Monday, November 30, 2020

Morning and Evening Prayer (Gandhi)

Ahimsa, satya, asteya,

Brachmacharya, asangraha,

Sharirashram, aswada,

Sarvatra, bhaya varjana,

Sarva dharma samanatva,

Swadeshi, sparsha bhavana,

Vinamra vrata nishtha se,

Ye ekadash sevya hain. 


Nonviolence, truth, nonstealing

Sacred sex, nonconsumerism,

Physical work, avoidance of bad taste,

Fearlessness, respect for all religions

Local economy and respect for all beings. 

These 11 principles 

Should be followed with humility, care, and commitment.


-Mahatma Gandhi, morning and evening prayer


"Prayer does for the purification of the mind, what the bucket and the broom do for the cleaning up of our physical surroundings. And that is why we always commence our proceedings with prayer. No matter whether the prayer we recite is the Hindu prayer or the Muslim or the Parsi, its function is essentially the same, namely, purification of the heart." 

- Mahatma Gandhi

Monday, November 23, 2020

Soham: I Am

Sadhu Om: "To dwell upon ‘I am’ in whatever way is possible is good contemplation (manana). It is the practice that will root out all interest in other things (second and third persons) and make self-abidance easy.

"Good and bad are based on the limiting concept ‘I am the body’. The experience of the jnani is simply ‘I am’. Though it may seem that the jnani sees differences, he never actually experiences any distinctions such as good or bad. He is ever contented with the knowledge ‘I am’. ‘lam’ is both the way and the goal (as Bhagavan teaches us in verse 579 of Guru Vachaka Kovai).

"Bhagavan [Ramana Maharshi] is the greatest siddha. He knows well what work need be done on us and how to do it. Though we do not know it, he is doing his work all the time.

"Erratic behaviour only occurs if a disciple has a profound change of outlook while still retaining some individuality. Bhagavan will always bring about the required change of outlook (the experience of true self-knowledge) together with the loss of individuality, so no outward changes will be seen in those whom he liberates, and no ‘I’ will rise in them to say ‘I have had this change of outlook’, nor will he say anything (that is, he will not say that they have been liberated).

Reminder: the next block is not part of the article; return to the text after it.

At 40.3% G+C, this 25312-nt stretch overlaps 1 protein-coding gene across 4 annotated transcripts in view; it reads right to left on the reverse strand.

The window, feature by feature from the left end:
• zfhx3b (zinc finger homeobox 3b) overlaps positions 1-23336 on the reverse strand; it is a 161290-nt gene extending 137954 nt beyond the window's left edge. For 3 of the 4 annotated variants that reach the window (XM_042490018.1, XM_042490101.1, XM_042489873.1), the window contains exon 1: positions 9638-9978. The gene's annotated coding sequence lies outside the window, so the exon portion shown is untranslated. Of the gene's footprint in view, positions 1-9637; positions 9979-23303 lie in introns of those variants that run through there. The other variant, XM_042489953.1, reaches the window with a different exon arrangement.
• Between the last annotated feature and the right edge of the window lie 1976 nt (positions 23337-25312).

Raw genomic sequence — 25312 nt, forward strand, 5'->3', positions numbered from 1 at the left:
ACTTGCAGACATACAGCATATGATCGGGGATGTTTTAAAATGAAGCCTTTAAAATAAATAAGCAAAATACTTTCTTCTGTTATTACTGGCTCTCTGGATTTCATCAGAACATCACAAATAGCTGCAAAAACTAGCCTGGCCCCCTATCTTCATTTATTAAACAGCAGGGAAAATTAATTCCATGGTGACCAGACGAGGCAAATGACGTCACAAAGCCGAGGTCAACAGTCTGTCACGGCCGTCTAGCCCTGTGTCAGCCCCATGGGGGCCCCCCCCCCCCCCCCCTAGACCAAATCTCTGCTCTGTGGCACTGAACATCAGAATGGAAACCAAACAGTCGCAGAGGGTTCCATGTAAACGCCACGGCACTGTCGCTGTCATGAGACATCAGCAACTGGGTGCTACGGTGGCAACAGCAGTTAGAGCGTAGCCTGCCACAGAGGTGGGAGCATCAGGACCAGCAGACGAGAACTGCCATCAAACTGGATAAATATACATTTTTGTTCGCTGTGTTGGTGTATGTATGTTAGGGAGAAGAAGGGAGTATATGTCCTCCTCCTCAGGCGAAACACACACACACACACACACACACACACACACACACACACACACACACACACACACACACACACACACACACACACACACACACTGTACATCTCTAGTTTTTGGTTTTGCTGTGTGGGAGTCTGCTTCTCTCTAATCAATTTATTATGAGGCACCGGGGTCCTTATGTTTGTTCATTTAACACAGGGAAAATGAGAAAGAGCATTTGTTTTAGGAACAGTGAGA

"He used to give the example of a hard-shelled fruit which an elephant swallows whole and excretes unbroken, but when the shell is broken open the contents are found to have been digested. Likewise, when Bhagavan consumes anyone’s ego, they will outwardly appear unchanged. No one can say how many egos Bhagavan has thus consumed‘.

"In one of his verses Muruganar sang to Bhagavan, ‘You have given me sahaja [my natural state] without letting me experience nirvikalpa sama'dhi, close my eyes, or do any sa'dhana’. Such is Bhagavan’s guruship, but if he were asked how he does it, he would say, ‘I don’t know; I just know that I am’.

"There is only a thin line between jnana [knowledge] and ajnana [ignorance or lack of knowledge]. At the right time, a shock may enable one to cross the line and have that small change of outlook.

"'I am’ is neither inside nor outside. Dwell on the fact that ‘lam’ is devoid of limitations. Dwell on the feeling of being. That is self, and it alone exists.

"The karma theory is riddled with loopholes, ambiguities and dubious assumptions. Firstly it presupposes that the ever non-existent ego exists as a doer, and on top of this false assumption it piles up one false assumption over another: the existence of God, a"ga'mya, San‘ciza, pra’rabdha [types of karma], their functions and so on. Do not merely doubt the theory; doubt whether you exist as a doer."

(Recorded by Michael James on 5th December 1977, and appearing in an unpublished work called The Paramount Importance of Self Attention)

Monday, November 16, 2020

How to Meditate


"Sitting in a solitary place, freeing the mind from desires and controlling the sense, meditate upon the Atman which is One without a second, with unswerving attention."

-Atma Bodha, verse 38

Saturday, November 14, 2020

Happy Diwali!

Diwali or Deepavali - the Festival of Light -- symbolizes the spiritual victory of light over darkness, good over evil, and knowledge over ignorance.

The word Diwali comes from the Sanskrit word deepavali, meaning "rows of lighted lamps". Houses, shops and public places are decorated with small oil lamps called diyas. The Diwali Festival lasts for five days. It starts at the end of the “cropping season” at the new moon and is celebrated as the festival of prosperity, wisdom, and light.  

Diwali is celebrated 20 days after Lord Ram killed the demon Ravana and rescued Sita from captivity in Lanka. The celebration marks the return of Lord Ram to Ayodha after 14 years of exile. Others celebrate the victory of the goddess Durga over the demon Mahishasura. The festival is also celebrated by Sikhs, Jains and some Buddhists.

To prepare, people clean and decorate their homes, and during Diwali they light candles and lamps, offer prayers for prosperity, and exchange gifts and sweets.

For yogis, it symbolizes the victory of Knowledge over ignorance:

Pavamana Mantra (from the Bṛhadāraṇyaka Upaniṣad)

Asato Ma Sat Gamaya
Tamaso Ma Jyotir Gamaya
Mrityor Maamritam Gamaya
Om Shanti Shanti Shantih

(Lead us from the unreal to the Real. From darkness to Light. From mortality to Eternity).

Learn more about Diwali here.